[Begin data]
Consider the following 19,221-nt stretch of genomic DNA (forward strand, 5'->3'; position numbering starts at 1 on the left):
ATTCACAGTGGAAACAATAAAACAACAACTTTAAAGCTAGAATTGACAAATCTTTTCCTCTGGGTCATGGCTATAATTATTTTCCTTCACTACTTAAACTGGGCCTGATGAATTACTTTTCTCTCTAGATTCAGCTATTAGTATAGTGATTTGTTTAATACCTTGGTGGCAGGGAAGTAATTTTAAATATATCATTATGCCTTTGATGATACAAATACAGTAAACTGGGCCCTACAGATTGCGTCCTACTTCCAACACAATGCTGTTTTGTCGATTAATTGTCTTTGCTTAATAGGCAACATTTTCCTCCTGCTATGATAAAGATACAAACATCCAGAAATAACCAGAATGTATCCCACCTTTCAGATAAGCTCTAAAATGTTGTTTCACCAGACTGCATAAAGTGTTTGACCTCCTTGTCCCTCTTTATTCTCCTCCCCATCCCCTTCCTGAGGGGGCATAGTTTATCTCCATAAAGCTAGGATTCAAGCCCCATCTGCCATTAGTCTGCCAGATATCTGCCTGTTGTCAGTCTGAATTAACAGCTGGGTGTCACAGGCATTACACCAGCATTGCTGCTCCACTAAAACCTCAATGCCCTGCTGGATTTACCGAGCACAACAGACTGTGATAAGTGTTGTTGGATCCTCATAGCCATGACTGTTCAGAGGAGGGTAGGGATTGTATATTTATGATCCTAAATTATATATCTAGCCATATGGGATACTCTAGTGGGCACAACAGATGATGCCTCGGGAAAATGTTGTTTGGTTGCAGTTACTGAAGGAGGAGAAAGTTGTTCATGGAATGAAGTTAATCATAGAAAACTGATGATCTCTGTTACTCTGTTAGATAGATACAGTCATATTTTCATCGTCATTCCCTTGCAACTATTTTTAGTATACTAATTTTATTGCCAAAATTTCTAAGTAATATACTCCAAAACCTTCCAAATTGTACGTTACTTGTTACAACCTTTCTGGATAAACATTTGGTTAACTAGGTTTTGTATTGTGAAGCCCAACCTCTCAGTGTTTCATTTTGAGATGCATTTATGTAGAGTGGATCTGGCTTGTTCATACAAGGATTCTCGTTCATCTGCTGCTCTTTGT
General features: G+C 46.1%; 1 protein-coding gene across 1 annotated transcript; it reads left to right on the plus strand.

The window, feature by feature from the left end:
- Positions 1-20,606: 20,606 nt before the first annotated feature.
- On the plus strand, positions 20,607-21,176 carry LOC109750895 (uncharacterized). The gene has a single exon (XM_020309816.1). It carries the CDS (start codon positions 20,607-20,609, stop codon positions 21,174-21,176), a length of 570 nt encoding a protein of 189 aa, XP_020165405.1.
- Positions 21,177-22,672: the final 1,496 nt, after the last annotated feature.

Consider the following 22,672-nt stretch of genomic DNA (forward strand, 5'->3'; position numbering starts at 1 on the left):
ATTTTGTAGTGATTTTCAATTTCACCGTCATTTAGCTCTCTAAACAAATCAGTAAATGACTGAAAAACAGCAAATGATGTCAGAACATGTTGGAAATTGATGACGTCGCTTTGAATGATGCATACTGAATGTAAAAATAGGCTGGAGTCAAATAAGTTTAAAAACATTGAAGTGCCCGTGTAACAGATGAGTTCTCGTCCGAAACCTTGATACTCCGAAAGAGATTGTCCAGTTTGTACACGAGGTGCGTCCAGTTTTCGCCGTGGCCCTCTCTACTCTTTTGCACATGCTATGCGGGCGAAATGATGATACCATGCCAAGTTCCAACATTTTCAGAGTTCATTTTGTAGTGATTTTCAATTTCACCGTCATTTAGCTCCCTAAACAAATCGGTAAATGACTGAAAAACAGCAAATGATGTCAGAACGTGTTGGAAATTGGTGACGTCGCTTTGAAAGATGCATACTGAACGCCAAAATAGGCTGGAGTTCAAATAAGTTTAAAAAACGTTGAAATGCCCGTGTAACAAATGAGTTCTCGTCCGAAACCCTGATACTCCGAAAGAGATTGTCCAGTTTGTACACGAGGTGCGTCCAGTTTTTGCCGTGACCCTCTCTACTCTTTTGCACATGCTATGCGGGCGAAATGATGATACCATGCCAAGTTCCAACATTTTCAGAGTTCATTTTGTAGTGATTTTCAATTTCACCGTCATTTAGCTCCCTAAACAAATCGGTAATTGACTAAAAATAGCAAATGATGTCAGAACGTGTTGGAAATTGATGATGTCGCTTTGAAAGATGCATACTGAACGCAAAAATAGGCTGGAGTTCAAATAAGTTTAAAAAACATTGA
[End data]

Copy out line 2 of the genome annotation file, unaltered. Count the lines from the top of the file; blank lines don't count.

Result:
ATTCACAGTGGAAACAATAAAACAACAACTTTAAAGCTAGAATTGACAAATCTTTTCCTCTGGGTCATGGCTATAATTATTTTCCTTCACTACTTAAACTGGGCCTGATGAATTACTTTTCTCTCTAGATTCAGCTATTAGTATAGTGATTTGTTTAATACCTTGGTGGCAGGGAAGTAATTTTAAATATATCATTATGCCTTTGATGATACAAATACAGTAAACTGGGCCCTACAGATTGCGTCCTACTTCCAACACAATGCTGTTTTGTCGATTAATTGTCTTTGCTTAATAGGCAACATTTTCCTCCTGCTATGATAAAGATACAAACATCCAGAAATAACCAGAATGTATCCCACCTTTCAGATAAGCTCTAAAATGTTGTTTCACCAGACTGCATAAAGTGTTTGACCTCCTTGTCCCTCTTTATTCTCCTCCCCATCCCCTTCCTGAGGGGGCATAGTTTATCTCCATAAAGCTAGGATTCAAGCCCCATCTGCCATTAGTCTGCCAGATATCTGCCTGTTGTCAGTCTGAATTAACAGCTGGGTGTCACAGGCATTACACCAGCATTGCTGCTCCACTAAAACCTCAATGCCCTGCTGGATTTACCGAGCACAACAGACTGTGATAAGTGTTGTTGGATCCTCATAGCCATGACTGTTCAGAGGAGGGTAGGGATTGTATATTTATGATCCTAAATTATATATCTAGCCATATGGGATACTCTAGTGGGCACAACAGATGATGCCTCGGGAAAATGTTGTTTGGTTGCAGTTACTGAAGGAGGAGAAAGTTGTTCATGGAATGAAGTTAATCATAGAAAACTGATGATCTCTGTTACTCTGTTAGATAGATACAGTCATATTTTCATCGTCATTCCCTTGCAACTATTTTTAGTATACTAATTTTATTGCCAAAATTTCTAAGTAATATACTCCAAAACCTTCCAAATTGTACGTTACTTGTTACAACCTTTCTGGATAAACATTTGGTTAACTAGGTTTTGTATTGTGAAGCCCAACCTCTCAGTGTTTCATTTTGAGATGCATTTATGTAGAGTGGATCTGGCTTGTTCATACAAGGATTCTCGTTCATCTGCTGCTCTTTGT